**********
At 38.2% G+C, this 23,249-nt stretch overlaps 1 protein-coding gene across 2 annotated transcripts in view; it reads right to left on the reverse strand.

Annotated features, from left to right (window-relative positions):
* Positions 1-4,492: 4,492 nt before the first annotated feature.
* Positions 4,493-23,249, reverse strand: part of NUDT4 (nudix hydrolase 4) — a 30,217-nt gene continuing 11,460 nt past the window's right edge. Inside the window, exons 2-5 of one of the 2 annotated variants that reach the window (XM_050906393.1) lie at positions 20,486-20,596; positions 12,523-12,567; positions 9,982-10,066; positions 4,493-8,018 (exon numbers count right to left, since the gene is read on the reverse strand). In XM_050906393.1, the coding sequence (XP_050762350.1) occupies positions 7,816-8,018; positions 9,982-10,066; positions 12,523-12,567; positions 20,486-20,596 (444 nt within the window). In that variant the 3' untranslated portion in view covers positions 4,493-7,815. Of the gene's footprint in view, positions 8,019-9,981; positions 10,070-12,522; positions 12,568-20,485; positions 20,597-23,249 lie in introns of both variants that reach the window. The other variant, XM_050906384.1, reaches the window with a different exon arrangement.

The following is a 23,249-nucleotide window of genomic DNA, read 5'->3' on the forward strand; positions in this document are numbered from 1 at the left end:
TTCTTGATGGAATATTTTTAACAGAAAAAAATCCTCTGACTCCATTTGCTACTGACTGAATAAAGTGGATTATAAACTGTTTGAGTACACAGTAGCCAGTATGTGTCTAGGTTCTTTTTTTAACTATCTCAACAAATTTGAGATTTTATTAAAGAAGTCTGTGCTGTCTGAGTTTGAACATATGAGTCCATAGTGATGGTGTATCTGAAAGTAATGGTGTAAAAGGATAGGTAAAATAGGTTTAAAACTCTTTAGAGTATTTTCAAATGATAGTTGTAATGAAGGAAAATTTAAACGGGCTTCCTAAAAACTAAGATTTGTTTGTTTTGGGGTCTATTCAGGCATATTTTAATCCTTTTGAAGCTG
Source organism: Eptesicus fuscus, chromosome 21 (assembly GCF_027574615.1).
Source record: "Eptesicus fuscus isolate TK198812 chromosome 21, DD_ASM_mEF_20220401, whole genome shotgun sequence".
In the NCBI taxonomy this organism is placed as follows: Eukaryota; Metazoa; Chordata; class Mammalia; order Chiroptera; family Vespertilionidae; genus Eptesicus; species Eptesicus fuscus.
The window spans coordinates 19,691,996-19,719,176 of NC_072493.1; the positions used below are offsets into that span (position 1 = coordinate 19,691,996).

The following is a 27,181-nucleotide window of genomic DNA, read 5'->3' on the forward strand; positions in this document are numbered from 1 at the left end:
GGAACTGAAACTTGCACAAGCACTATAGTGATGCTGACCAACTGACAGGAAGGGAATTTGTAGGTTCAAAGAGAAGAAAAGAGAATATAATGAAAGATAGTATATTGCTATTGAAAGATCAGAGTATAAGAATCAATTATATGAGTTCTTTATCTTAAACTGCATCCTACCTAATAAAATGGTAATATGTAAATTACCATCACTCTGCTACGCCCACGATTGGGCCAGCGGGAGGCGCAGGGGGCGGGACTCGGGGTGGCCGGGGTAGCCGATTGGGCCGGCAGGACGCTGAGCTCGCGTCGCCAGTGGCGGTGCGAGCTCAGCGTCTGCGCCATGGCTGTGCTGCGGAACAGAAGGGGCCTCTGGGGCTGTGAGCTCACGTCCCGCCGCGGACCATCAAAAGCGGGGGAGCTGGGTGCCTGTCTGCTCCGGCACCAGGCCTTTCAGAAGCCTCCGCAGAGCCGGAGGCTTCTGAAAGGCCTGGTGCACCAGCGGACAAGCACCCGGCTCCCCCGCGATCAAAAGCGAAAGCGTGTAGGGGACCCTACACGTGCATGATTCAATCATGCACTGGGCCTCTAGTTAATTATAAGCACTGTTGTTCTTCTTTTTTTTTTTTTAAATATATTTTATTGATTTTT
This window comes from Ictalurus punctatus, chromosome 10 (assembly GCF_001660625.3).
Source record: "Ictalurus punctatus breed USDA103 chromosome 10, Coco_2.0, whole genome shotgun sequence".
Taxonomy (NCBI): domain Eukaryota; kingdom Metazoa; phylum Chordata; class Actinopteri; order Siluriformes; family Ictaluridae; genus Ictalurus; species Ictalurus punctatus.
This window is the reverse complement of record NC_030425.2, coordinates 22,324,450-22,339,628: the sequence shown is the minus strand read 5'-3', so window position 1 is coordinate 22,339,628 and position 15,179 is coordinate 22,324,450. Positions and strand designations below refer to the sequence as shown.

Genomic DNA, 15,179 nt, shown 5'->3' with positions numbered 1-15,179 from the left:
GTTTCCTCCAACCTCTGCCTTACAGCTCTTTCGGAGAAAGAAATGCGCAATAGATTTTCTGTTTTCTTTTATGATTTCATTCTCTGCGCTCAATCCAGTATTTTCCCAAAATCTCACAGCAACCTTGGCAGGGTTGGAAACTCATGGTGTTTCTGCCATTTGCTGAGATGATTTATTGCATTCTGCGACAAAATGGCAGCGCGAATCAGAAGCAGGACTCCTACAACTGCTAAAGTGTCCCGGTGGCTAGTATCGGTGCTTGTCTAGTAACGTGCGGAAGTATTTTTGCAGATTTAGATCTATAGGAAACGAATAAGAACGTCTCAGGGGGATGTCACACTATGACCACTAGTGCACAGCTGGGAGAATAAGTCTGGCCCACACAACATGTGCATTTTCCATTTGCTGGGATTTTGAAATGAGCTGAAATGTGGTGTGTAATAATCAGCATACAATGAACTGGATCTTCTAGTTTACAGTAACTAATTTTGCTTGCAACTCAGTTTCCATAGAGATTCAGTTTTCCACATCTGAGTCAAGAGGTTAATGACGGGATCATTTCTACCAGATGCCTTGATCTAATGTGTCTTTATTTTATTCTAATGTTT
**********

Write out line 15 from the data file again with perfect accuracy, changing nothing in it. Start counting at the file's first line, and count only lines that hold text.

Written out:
Taxonomy (NCBI): domain Eukaryota; kingdom Metazoa; phylum Chordata; class Actinopteri; order Siluriformes; family Ictaluridae; genus Ictalurus; species Ictalurus punctatus.